Lauren takes us on a ride in her pick-up truck to distribute bales of hay to camels roaming around in some of the far corners of the seemingless endless expanse of land which is co-grazed with cattle. The milk tastes clean and refreshing; it is processed into a variety of products, including quark in an off-farm dairy processing unit under her supervision. They also make a range of beauty products.
“What do you do with the males ?”, I ask Lauren and she replies: “Oh we find good homes for them, there is a strong demand for them for weed control on some farms. A young male camel costs about 1000 AUD.”
Other interesting tidbits I glean from Lauren is that the shooting of camels from helicopters has almost stopped in Australia, with the exception of very targeted and localized actions in Western Australia; that most of the country’s camels are on Aboriginal land and that Aboriginals are the biggest camel owners, always looking for ways of making commercial use of them. Some camel meat is exported to feed the Moroccan army and female camels are also exported to the Middle East to serve as surrogate mothers in embryo transfer projects.
If you are interested in experiencing this camel heaven I encourage you to book the Camel Cuddles experience that QCamel offers!
I apologize for my language, but a more “masculine” approach to camel farming is reflected by the Summerland Camel Farm which is the brainchild (sic) of Jeff Flood and Paul Martin. Located in an equally beautiful setting near Harrisville south of Brisbane, with vulcanic peaks in the background, it is on a totally different scale. This is not just a family enterprise but backed by investors of the Australian Wild Camel Corporation.
Jeff, a biochemist and nutritional immunologist, sits down with us in the Café that is housed in a beautiful white Queenslander. The verandah offers a breath taking view over camel studded paddocks which he proclaims to have the “most fertile soils in the southern hemisphere”.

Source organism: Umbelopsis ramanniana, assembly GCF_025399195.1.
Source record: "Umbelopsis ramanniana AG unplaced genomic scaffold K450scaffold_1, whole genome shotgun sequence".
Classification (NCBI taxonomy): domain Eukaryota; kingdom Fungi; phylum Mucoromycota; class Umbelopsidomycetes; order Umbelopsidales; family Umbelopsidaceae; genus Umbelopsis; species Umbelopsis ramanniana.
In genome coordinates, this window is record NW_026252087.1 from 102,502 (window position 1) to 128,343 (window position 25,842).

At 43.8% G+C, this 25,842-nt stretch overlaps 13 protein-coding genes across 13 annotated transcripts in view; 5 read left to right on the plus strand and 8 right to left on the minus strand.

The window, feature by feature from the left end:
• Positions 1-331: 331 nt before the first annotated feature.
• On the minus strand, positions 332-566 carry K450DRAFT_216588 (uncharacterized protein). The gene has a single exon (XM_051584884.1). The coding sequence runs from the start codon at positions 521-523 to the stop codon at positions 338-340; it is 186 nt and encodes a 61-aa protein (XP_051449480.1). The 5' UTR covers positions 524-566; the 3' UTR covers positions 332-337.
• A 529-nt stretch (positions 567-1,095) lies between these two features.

Having big investors of course means you have to have a profitable operation and Jeff has clear ideas as to how that’s to be achieved: by bringing down the production costs of camel milk to that of cow milk. For this he has ambitious plans, with the next step being to increase the headcount from around 600 to 1100 camels and also by improving the genetic make-up of their herd.
While Jeff takes care of some urgent calls, I have a look at the menucard which offers the most expansive selection of camel goodies and dishes I have come across anywhere: several types of cheeses, including feta, halloumi, fromage blanc, meats (salami, minced meat, stew and steaks), absolutely fabulous gelatos (try the chai latte flavour), and a variety of pastries with camel milk as ingredient.
While I am enjoying the “Avocado smash with camel feta”, Jeff’s partner Paul comes along. A specialist for regenerative grazing techniques and holistic sustainable farm management, he arranges a tour of the farm where we observe the milking, pass by the creamery where the cheeses are made and inspect the labs that are the source of the skin care products. All these experiences – camel farm experience and lab experiences – can be booked, as well as long and short camel rides.
Its a fascinating adventure that is inspiring for our work in India seeking to revive the economic importance of Rajasthan’s state animal. Certainly Australia and India can learn tremendously from each other and I need to mull over which lessons from Australia are applicable in India!